I left her office pondering how broad, how deep the spiritual life passed on in the Christian story and the like must be to fit in my own problems, my own sense of things of how life is, the things you must go through, the way you end up. A man in a church gown might be largely psychologically clueless, belonging to a church out of some knee jerk reaction, but there deep deep reasons why such stories resonate with us. Why they hold a transcendent truth, one that eases considerably our own individual pains. And if you find within your own life the concurrent roots of the Christian story, or the Buddhist one, or what-have-you, if you find something sympathetic, well, that is very interesting work to be doing, as if attending to the leper within your own self, your own dead Lazarus. Yes, faith is a good thing, and it happens out of such reasons, when you're broken down, not left with much else. And to have faith is itself the ability to love, and as long as you have that you can't be too far down on yourself.
And again, I felt like I was a Huck who had a Jim, big and comforting and warm, a real live person, to accompany him in his long lonesome voyage down the big river.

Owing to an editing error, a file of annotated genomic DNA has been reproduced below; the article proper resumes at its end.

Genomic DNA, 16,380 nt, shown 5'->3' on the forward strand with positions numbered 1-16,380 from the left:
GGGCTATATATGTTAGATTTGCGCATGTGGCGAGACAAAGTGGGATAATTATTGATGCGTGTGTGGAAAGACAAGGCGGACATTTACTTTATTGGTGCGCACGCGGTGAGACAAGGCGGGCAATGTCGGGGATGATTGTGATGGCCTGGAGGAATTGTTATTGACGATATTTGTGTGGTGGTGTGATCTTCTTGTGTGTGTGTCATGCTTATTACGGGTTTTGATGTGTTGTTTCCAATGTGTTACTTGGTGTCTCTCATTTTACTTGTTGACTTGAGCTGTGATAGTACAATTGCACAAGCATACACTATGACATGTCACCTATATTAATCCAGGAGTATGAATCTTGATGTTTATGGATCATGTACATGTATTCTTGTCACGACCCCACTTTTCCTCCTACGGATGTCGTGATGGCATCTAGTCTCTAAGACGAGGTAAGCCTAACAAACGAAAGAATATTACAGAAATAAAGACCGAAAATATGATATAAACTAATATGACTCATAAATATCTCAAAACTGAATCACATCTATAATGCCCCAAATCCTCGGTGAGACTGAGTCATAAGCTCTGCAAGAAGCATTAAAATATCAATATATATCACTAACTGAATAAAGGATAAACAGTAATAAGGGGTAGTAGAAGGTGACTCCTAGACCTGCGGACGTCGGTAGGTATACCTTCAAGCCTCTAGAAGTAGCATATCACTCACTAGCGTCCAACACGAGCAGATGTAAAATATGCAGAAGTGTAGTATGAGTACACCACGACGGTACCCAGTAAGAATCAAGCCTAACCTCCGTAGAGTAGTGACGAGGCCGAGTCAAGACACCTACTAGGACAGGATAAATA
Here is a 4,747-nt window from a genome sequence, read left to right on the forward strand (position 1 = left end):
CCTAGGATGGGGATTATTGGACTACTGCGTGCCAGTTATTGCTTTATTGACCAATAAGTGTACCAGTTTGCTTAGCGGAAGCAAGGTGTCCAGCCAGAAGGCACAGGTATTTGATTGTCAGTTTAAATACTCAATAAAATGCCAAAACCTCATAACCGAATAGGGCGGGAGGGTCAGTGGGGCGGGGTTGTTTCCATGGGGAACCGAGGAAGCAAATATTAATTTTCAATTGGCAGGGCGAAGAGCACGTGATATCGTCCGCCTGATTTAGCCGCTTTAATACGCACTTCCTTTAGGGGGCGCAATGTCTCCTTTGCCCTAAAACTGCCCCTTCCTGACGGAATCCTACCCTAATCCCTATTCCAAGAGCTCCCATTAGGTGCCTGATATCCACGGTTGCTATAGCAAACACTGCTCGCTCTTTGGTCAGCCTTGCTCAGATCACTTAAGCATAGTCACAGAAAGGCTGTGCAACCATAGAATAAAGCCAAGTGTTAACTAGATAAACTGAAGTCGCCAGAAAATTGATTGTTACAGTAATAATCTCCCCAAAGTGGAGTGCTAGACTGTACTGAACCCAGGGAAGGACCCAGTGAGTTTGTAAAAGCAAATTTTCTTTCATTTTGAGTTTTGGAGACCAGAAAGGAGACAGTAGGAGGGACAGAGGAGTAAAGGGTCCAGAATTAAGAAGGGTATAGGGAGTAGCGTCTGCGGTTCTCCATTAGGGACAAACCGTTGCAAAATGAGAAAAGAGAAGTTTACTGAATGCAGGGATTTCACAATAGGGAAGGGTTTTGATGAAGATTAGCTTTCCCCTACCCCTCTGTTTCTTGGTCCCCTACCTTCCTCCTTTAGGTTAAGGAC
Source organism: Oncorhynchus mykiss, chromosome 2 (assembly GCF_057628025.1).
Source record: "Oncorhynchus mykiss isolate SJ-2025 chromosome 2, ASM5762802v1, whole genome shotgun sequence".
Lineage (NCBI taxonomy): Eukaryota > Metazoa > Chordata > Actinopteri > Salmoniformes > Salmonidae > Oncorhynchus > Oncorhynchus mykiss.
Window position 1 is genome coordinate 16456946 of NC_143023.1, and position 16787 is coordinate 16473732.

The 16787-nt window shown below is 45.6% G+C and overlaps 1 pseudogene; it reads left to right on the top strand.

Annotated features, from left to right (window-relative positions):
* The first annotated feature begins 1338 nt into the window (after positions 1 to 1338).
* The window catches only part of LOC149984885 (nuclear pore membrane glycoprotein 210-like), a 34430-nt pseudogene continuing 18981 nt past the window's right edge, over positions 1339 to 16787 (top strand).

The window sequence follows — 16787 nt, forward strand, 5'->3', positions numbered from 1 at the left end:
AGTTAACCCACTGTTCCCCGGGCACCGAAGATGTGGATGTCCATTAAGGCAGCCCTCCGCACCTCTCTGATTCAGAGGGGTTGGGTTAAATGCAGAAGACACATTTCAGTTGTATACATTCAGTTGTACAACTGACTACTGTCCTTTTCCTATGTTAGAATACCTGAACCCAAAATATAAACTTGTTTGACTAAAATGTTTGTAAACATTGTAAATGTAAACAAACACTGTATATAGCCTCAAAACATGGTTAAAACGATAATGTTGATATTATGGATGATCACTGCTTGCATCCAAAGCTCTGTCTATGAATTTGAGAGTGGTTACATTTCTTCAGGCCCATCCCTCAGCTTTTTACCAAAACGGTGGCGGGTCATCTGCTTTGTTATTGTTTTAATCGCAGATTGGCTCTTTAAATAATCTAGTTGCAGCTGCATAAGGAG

And maybe the stupid of us, the seeming fools, who one should think would know better, like how to purport themselves as rational responsible adults are in a way the smartest, least full of guile and trickery, therefore open to the wisdom beyond human design.
Maybe it is that city life, that modern life, with all the choices we have open for us, with the habit that we must choose intelligently and carefully, maybe all that dampens down a life of faith, the sense of the spiritual. Because if you're not happy, well, look somewhere else, do something else, go somewhere and buy something, rather than examining all things at a deeper level.
But I gather it all, all I'd been through, were a part a writer's struggle, if you'd call it that. The long effort to work at it, maybe to get better at it. A mix bag, mixed results, but on top of that you achieve something, namely the steady effort. Maybe that effort lets you see things beyond what you might have initially saw as the top of the hill to climb. A sense of a journey, of a climb beyond, especially when nothing in particular happened when you reached the summit of the first hill. You wrote a book, or what you called a book, and people said, fine, okay, write another one. That was more the point, the larger hill you now had to climb, both looking back and enduring the fact that you were a writer, looking for the meaning in that act of being one. No great journey is ever easy, they say. And there are sad lonesome parts of it, parts of being lost out in a desert way out of contact with people. Searching for meaning. Looking for a way.
I'm a writer. My kingdom is not of this world.